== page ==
Feeling like you aren’t getting what you want in bed and being unable to ask for it can be frustrating and upsetting.
Sex can be a really a tricky topic. We may feel we don’t know how to express ourselves to our partner. Or we may feel confused or embarrassed about why things aren’t ‘working’.
And, while it’s important to remember that sex won’t always be perfect – after all, we can all have ‘off days’ – being able to talk about sex is important in any relationship. Sex can be a really important way of reconnecting – of being intimate, close and just enjoying one another.
Why am I faking orgasm?
There are a number of reasons why someone might fake an orgasm.
You may have trouble communicating openly with your partner in general. A lack of confidence talking about sex may be an extension of a general lack of confidence. Perhaps communication has broken down recently or perhaps it’s something you and your partner have always had problems with. Maybe you feel uncomfortable expressing yourself honestly or find it difficult to talk without things becoming heated and turning into an argument.
Alternatively (or additionally), you may have specific hang-ups talking about sex. Different people have different thresholds over how open they feel they can be on this topic. Some people are quite happy being direct and honest about it. Some may find it a little embarrassing but manage to say what they’re thinking. And some would rather just not talk about it at all.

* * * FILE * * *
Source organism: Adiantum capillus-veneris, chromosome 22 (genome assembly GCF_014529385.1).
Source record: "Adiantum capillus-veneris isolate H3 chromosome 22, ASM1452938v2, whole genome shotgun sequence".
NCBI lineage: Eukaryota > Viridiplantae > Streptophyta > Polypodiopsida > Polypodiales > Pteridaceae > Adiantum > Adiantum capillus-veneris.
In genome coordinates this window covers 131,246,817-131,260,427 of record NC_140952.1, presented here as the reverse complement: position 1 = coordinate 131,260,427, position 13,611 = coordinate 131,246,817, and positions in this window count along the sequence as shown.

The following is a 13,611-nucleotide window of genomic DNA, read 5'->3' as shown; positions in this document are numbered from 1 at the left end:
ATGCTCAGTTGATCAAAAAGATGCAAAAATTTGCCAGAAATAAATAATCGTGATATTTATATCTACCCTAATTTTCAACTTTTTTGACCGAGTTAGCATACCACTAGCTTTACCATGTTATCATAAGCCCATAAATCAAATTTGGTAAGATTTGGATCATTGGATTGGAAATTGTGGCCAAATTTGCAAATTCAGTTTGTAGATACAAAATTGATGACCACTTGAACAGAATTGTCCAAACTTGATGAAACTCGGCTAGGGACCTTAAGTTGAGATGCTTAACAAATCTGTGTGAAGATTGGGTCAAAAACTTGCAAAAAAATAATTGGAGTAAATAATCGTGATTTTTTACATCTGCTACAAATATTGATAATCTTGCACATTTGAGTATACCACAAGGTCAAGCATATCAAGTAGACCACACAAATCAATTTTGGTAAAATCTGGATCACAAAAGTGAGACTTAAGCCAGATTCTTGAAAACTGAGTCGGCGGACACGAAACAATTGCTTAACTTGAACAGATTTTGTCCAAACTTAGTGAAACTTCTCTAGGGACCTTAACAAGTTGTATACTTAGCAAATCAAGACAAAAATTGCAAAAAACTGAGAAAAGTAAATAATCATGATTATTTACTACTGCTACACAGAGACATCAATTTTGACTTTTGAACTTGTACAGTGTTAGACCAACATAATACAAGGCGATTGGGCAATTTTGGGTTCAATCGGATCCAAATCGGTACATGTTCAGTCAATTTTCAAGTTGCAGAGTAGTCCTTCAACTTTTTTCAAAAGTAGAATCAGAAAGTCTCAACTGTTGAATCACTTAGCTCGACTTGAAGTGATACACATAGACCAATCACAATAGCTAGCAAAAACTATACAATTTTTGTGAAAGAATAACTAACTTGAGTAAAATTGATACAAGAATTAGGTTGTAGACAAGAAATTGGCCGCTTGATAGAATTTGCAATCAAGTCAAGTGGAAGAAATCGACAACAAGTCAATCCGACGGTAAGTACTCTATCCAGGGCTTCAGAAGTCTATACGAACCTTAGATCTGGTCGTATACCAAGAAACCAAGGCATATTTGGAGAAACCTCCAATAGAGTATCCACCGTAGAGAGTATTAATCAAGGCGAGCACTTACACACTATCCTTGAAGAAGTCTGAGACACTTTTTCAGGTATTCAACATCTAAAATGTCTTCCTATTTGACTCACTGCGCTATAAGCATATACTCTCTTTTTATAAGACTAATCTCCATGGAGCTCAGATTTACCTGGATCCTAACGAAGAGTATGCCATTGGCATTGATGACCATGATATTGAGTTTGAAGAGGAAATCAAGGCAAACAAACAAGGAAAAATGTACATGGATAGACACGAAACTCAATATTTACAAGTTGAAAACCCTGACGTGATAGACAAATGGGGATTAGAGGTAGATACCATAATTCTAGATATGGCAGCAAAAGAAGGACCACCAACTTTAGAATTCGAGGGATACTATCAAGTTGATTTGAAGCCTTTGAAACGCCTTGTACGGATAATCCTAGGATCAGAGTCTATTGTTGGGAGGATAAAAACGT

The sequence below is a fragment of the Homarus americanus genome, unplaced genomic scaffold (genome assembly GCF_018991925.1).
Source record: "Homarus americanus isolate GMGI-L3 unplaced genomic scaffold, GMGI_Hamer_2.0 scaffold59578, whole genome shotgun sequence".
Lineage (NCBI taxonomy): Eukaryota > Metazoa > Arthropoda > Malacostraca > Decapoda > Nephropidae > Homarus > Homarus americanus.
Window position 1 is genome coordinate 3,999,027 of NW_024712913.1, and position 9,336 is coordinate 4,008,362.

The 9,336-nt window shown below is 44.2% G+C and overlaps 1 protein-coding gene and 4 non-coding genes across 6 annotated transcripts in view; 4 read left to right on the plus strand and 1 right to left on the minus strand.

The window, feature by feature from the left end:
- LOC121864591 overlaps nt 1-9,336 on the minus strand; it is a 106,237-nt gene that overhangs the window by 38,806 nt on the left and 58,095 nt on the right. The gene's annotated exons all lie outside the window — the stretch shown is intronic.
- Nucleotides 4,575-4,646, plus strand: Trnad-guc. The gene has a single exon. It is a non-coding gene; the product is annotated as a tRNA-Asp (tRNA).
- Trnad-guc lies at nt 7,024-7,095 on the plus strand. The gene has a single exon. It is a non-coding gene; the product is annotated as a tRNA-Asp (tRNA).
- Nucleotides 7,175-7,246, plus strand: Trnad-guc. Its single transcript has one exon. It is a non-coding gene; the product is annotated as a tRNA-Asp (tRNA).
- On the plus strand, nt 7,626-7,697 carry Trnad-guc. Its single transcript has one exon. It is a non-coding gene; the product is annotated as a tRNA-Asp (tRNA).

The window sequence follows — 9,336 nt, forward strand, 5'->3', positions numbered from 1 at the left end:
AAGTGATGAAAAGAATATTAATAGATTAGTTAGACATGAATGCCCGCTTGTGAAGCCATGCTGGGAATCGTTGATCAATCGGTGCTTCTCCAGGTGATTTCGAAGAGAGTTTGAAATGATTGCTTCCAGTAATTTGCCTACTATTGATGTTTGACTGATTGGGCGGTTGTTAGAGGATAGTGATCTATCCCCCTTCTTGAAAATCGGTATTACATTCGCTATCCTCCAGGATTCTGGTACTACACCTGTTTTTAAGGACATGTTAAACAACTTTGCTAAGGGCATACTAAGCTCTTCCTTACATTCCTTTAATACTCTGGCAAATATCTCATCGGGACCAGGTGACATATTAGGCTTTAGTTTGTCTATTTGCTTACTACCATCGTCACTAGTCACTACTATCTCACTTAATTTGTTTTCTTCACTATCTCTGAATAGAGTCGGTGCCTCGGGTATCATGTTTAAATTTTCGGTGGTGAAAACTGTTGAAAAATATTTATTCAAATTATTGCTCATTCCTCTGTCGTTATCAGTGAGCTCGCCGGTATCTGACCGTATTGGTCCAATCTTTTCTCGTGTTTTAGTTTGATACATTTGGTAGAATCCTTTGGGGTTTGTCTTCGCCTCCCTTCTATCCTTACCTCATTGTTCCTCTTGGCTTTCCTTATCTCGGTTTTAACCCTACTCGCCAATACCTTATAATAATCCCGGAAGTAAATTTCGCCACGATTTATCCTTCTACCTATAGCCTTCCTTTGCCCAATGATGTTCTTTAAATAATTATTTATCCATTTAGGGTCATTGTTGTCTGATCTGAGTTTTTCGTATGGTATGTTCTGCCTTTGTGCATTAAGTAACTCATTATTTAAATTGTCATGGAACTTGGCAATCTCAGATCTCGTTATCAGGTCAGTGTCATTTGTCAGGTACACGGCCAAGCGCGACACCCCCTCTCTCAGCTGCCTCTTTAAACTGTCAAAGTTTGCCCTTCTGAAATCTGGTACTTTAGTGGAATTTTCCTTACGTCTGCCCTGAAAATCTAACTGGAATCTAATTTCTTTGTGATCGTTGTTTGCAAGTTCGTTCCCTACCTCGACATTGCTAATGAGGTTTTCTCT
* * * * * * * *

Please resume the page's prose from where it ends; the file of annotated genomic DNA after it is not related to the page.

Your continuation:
Much of this has to do with how we’re brought up. If we learn that sex is just a topic like any other when we’re children, we’re more likely to be able to talk about it without embarrassment as an adult. Conversely, if it’s something that’s rarely mentioned when we’re growing up – or we’re actively discouraged from talking about it – we may find it’s really hard to talk about later on.
Faking an orgasm may also relate to issues of self-esteem. It may be that you feel you can’t ever say what you want. You may feel you don’t deserve to have what you want, or that you feel more comfortable putting other people’s needs before your own. You may have come to view yourself in a certain way or feel you have a certain role to play out and feel anxious about contradicting this.
How do I talk about sex?
The best way to get started is by simply giving it a go. Of course, this is easier said than done.
You may be worrying about your partner’s reaction to what you’re going to say. You may worry that they’re going to be hurt or upset – or even that they’ll just feel awkward and not know what to say. And, while there’s no way of guaranteeing this won’t be the case, remaining silent isn’t likely to yield any positive results either. Sometimes it’s worth thinking about how you’d feel if you didn’t take the plunge – what if things stayed the same for another year, or even two? This can help you appreciate just how big a problem this is for you – whether it’s something you can live with, or something you need to fix.
One useful tip is to try and talk when you’re both already feeling positive about the relationship and about each other. At a time when you feel close and relaxed, you’re much more likely to be able to listen to what each other has to say and take it in.